an indepth look

The history of tonbak

The Tonbak, also known as the Tombak, is a traditional Persian classical drum with a rich history that spans centuries. Its origins can be traced back to ancient Persia, where it was an integral part of Persian music and culture. The Tonbak's distinctive shape, resembling an hourglass, is believed to have evolved from the ancient drum "Naghara," which was used in various ceremonies and festivities.

 Throughout history, the Tonbak has undergone several transformations, reflecting the diverse cultural influences that shaped Persian music. It became more prominent during the Qajar dynasty in the 19th century, where it earned recognition as a key instrument in classical Persian music ensembles. Over the years, renowned musicians and composers have contributed to refining the Tonbak's playing techniques, resulting in a complex and nuanced percussive instrument.

Today, the Tonbak remains an essential part of Persian classical music, captivating audiences worldwide with its rhythmic intricacy and evocative tones, carrying on its ancient legacy and preserving the rich cultural heritage of Iran.


how it is made

Crafting a tar is a meticulous and intricate process that requires the expertise of skilled artisans. The instrument begins with the selection of high-quality wood, typically mulberry or walnut, for the body. The bowl-shaped body is meticulously carved and shaped, creating the resonating chamber that gives the tar its distinct sound. The neck, often made of walnut or other hardwoods, is attached to the body, and frets made from gut or nylon are carefully positioned along the neck.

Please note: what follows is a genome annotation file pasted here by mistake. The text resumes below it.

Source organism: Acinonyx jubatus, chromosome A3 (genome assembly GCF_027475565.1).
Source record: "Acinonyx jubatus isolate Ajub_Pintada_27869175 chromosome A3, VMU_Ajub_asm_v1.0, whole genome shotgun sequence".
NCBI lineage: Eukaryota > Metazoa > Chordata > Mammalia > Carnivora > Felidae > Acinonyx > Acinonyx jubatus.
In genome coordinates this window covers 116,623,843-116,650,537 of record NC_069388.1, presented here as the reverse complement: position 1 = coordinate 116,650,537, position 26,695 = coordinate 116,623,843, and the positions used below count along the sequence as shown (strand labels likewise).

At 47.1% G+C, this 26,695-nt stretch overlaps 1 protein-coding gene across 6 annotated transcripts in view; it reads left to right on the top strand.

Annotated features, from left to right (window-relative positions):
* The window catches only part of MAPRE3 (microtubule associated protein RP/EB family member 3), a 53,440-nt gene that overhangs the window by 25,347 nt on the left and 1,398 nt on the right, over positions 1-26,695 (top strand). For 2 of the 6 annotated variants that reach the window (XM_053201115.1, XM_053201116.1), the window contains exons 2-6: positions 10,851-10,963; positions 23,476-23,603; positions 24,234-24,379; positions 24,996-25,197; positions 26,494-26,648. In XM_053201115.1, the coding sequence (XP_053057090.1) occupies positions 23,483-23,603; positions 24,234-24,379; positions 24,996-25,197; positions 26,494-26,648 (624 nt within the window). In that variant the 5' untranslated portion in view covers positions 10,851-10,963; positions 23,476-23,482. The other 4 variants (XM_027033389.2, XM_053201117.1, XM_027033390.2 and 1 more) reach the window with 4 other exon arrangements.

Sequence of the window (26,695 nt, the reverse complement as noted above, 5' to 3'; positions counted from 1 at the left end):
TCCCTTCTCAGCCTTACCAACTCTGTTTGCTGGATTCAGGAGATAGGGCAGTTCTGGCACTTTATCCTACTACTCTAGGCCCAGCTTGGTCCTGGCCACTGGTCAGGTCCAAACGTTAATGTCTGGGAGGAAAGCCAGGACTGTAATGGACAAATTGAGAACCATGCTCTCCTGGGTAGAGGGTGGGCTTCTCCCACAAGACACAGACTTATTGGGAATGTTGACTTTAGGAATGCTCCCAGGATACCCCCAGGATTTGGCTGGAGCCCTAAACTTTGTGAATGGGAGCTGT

The tar is adorned with a bridge, which supports the strings and transmits their vibrations to the body. The strings, traditionally made from silk or brass, are meticulously tied to tuning pegs at the headstock, allowing for precise tuning. Finally, the tar is finished with intricate decorative inlays and patterns, often using materials such as mother-of-pearl or bone. The craftsmanship and attention to detail invested in creating a tar result in a visually stunning instrument that possesses a unique and resonant voice, ready to inspire musicians and captivate audiences for generations to come.


The sound of tonbak


The sound of setar


How it is played

To play the tonbak, you need to hold it diagonally across your torso, with the head facing slightly upwards and the bottom opening slightly downwards. You can use a strap or a stand to support the instrument if you wish. The basic strokes are:

Dum: A deep bass sound produced by hitting the center of the head with the palm of your dominant hand.
Tek: A high-pitched sound produced by hitting the edge of the head with the index or middle finger of your dominant hand.
Ka: A muted sound produced by hitting the edge of the head with the index or middle finger of your non-dominant hand.
Chap: A ringing sound produced by hitting the edge of the head with two or more fingers of your dominant hand. You can combine these strokes to create different rhythms and patterns, and also use other techniques such as rolls, slaps, snaps, and clicks.

You can also vary the pitch and tone of the strokes by applying different amounts of pressure and finger placement on the head. Some tonbak players also wear metal rings on their fingers to create extra sounds by clacking them against the shell.

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